Cardiovascular disease (CVD) causes 17.5 million deaths each year. Most of these deaths are from heart attacks and strokes, and many are premature. Although outstanding progress has been made in CVD awareness, prevention and treatment, three out of every 10 deaths this year will still be result of CVD.
A global epidemic, cardiovascular disease is the leading cause of mortality and morbidity worldwide, affecting all regions regardless of income. Low-and middle-income countries make the largest contribution to the burden of CVD, particularly in terms of deaths in people aged 30 to 70 years, and those figures are still rising. However, CVD deaths and disability are not inevitable and up to a quarter could be avoided with more effective strategies for primary and secondary prevention. The ‘what’ is well-known, with a range of well-established, evidence-based and effective interventions. But knowing what to do has not proved enough to ensure effective implementation at scale. The ‘how’ still eludes us in some areas, and for some populations.
Discussed at this morning’s World Innovation Health Summit panel discussions, this report focuses on the role of innovative delivery models to extend the reach, accelerate the uptake and increase the impact of the most effective interventions. It provides clarity for policymakers on which areas to prioritise to achieve the most substantial reduction in CVD burden over the next 10 to 15 years, namely: hypertension diagnosis and management, tobacco control and effective secondary prevention.
The report identifies five levers that health systems can use to extend CVD prevention to remote places, underserved segments of society, and future generations: regulatory intervention; workforce innovation; digital, patient-centred technologies; public health intelligence; and behavioural economics. it highlights how many of these efforts are complementary to each other and are not expensive to implement.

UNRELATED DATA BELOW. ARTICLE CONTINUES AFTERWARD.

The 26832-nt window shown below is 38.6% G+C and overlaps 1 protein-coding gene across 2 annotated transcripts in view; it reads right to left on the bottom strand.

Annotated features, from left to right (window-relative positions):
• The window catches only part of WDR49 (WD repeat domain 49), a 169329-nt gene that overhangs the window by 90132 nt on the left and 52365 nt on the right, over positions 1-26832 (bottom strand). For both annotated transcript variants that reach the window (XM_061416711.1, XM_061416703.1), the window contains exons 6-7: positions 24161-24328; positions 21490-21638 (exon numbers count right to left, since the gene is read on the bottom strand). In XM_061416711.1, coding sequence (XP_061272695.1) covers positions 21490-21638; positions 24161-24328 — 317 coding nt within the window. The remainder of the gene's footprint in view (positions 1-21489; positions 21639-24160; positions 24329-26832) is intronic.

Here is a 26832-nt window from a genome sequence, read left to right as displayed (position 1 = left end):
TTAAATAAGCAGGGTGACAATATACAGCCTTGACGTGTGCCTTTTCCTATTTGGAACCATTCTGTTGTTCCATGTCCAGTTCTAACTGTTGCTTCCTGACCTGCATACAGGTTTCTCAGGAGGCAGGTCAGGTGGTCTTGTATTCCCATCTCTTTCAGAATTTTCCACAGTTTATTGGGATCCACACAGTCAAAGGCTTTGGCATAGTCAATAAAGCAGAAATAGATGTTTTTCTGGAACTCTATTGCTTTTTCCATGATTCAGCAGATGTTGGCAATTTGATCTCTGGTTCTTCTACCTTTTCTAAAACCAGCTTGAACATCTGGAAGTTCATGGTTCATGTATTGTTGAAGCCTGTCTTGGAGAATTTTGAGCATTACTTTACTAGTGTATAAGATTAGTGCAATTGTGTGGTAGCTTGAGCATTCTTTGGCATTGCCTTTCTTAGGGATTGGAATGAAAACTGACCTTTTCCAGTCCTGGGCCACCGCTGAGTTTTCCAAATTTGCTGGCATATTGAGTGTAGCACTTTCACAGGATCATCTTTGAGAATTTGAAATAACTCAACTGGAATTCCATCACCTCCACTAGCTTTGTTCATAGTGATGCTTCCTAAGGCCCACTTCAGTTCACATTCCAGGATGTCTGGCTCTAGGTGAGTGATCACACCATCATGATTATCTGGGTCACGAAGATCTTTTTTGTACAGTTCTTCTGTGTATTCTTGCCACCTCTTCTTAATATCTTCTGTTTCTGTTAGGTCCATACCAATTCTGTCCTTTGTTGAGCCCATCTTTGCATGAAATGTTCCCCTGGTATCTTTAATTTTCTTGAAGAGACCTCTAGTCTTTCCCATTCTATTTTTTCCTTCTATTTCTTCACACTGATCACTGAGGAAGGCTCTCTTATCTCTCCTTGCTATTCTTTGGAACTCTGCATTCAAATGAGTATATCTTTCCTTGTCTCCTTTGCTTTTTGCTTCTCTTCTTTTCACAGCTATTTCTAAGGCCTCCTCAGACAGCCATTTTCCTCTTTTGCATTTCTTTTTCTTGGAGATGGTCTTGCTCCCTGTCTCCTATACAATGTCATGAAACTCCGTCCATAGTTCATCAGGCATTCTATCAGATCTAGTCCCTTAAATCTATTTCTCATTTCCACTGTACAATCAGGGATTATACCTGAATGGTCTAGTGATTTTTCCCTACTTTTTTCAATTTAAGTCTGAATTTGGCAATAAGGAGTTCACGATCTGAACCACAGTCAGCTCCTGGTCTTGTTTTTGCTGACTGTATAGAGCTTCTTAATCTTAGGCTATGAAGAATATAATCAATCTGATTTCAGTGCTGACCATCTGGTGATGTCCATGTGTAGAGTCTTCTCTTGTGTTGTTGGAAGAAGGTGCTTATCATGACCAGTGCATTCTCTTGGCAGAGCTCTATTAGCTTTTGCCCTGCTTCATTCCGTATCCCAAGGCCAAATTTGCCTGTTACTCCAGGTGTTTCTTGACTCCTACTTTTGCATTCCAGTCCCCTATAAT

In their research the authors draw on case studies of programmes in Brazil, South Africa, India, the UK and Bhutan. The report focuses on the role of innovative delivery models in these countries that have succeeded in extending the reach, accelerating the uptake and increasing the impact of the most effective interventions.
To meet the World Heart Federation (WHF) goal of reducing CVD mortality globally 25 percent by 2025, health systems would have to reduce prevalence of hypertension by 25 percent, reduce daily tobacco use by 30 percent, and provide secondary prevention to more than 50 percent of the eligible population.
While no country has yet achieved this ambitious goal, the report offers a roadmap for policymakers on this journey. it provides clarity for policymakers on which areas to prioritise to achieve the most substantial reduction in CVD burden over the next 10 to 15 years, namely: hypertension diagnosis and management; tobacco control; and effective secondary prevention.
It offers innovative approaches to accelerate the implementation of policy levers and offers suggestions on how to deploy limited resources most effectively. Finally, it proposes a strategic framework to guide the sequencing of policy at the national level to create impact.
Read the full report here.
Read all the WISH forum reports here.
About the World Innovation Summit for Health (WISH)
WISH focuses on some of the most pressing global health challenges facing governments, health systems and populations. WISH brings together internationally renowned experts, who work with advisory groups to publish evidence-based reports on a range of healthcare topics each year.
Chaired by a team of experts drawn from academia, industry and policymaking, the WISH Forums look in depth at the challenges faced in each area – surveying the literature and interviewing experts in the field. The Forum reports present some of the very best innovations that have been shown to have real impact across the developed and the developing world.
During the Summit, the Forum reports will form the basis of a series of panel discussions hosted by leading experts. The Chair of each Forum will open the panel discussion, focusing on ways key issues can be tackled and considering some of the available innovations that might help.
For further information about WISH and previous conferences, visit their website.